alexa Potential novel pharmacological therapies for myocardial remodelling
Cardiology

Cardiology

Atherosclerosis: Open Access

Author(s): Ulf Landmesser, Kai C Wollert, Helmut Drexler

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Left ventricular (LV) remodelling remains an important treatment target in patients after myocardial infarction (MI) and chronic heart failure (CHF). Accumulating evidence has supported the concept that beneficial effects of current pharmacological treatment strategies to improve the prognosis in these patients, such as angiotensin-converting enzyme (ACE) inhibition, angiotensin type 1 receptor blocker therapy, and beta-blocker therapy, are related, at least in part, to their effects on LV remodelling and dysfunction. However, despite modern reperfusion therapy after MI and optimized treatment of patients with CHF, LV remodelling is observed in a substantial proportion of patients and is associated with an adverse clinical outcome. These observations call for novel therapeutic strategies to prevent or even reverse cardiac remodelling. Recent insights from experimental studies have provided new targets for interventions to prevent or reverse LV remodelling, i.e. reduced endothelial nitric oxide (NO) synthase-derived NO availability, activation of cardiac and leukocyte-dependent oxidant stress pathways, inflammatory pathway activation, matrix-metalloproteinase activation, or stem cell transfer and delivery of novel paracrine factors. An important challenge in translating these observations from preclinical studies into clinical treatment strategies relates to the fact that clinical studies are designed on top of established pharmacological therapy, whereas most experimental studies have tested novel interventions without concomitant drug regimens such as ACE inhibitors or beta-blockers. Therefore, animal studies may overestimate the effect of potential novel treatment strategies on LV remodelling and dysfunction, since established pharmacological therapies may act, in part, via identical or similar signalling pathways. Nevertheless, preclinical studies provide essential information for identifying potential novel targets, and their potential drawbacks, and are required for developing novel clinical treatment strategies to prevent or reverse LV remodelling and dysfunction.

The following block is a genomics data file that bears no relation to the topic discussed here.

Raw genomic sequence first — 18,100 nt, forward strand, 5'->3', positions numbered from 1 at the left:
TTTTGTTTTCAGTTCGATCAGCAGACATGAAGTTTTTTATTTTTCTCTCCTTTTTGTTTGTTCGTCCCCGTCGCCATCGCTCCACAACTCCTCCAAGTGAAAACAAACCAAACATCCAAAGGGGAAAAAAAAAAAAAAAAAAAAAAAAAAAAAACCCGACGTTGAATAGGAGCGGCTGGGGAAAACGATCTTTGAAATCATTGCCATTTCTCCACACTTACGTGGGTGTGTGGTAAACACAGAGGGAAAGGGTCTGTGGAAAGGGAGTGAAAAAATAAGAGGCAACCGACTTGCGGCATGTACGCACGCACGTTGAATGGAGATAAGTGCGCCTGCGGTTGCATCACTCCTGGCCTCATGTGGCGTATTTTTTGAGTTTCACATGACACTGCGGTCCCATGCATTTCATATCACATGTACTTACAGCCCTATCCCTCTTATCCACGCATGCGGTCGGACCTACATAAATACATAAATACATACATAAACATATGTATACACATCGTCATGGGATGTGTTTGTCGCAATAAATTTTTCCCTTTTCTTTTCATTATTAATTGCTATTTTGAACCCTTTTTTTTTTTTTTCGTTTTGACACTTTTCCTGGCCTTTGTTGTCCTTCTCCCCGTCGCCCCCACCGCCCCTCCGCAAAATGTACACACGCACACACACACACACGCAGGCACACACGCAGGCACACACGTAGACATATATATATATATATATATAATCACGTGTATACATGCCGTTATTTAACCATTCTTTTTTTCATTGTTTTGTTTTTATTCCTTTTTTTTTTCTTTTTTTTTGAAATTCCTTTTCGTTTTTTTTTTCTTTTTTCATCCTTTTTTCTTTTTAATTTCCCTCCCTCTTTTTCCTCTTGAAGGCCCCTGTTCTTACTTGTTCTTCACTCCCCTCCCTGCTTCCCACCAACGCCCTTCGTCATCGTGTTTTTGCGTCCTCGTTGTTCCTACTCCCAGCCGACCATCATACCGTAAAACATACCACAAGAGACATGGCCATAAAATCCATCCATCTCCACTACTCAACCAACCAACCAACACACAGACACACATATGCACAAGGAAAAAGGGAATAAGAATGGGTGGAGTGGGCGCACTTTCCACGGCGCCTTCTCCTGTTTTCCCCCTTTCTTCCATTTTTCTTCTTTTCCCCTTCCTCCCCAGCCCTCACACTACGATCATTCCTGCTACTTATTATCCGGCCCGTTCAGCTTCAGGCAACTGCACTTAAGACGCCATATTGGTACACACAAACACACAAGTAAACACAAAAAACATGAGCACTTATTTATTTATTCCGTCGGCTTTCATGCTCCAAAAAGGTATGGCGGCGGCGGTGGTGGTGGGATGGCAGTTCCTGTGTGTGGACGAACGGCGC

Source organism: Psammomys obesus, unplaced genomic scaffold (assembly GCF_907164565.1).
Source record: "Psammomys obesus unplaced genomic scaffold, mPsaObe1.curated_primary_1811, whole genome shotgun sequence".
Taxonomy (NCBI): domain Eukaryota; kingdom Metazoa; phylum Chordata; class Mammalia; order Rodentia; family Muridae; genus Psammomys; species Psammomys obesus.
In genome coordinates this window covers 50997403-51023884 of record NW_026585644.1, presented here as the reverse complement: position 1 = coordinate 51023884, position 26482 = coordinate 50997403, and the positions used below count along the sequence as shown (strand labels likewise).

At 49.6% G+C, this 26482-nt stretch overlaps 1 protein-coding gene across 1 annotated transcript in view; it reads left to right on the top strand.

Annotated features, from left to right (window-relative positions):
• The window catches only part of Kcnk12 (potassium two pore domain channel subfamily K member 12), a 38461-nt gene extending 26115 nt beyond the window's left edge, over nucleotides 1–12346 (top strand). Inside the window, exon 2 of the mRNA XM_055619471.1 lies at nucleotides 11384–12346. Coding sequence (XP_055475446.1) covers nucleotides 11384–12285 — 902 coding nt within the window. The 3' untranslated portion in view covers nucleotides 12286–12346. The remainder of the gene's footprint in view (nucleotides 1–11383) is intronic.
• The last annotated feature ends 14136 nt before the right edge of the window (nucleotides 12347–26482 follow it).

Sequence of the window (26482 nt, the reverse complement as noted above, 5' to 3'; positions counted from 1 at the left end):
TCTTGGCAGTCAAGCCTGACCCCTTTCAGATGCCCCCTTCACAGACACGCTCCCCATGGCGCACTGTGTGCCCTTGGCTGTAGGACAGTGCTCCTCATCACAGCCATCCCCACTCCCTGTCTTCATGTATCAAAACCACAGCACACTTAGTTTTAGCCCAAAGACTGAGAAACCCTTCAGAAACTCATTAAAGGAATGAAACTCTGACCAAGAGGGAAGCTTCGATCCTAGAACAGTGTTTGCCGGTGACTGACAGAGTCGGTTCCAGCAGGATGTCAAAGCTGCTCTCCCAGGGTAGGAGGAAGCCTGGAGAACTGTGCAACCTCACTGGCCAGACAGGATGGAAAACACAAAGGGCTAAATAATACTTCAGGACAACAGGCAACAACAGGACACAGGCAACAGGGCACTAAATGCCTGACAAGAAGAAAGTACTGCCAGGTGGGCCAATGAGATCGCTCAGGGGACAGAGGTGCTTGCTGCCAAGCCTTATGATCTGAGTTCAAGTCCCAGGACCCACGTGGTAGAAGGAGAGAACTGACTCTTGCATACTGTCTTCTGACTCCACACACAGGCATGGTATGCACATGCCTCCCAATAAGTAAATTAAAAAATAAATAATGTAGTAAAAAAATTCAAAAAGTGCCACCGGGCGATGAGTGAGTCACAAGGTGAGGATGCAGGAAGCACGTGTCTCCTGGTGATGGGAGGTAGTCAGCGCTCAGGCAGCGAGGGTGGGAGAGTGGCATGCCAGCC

This article was published in Cardiovascular Research and referenced in Atherosclerosis: Open Access

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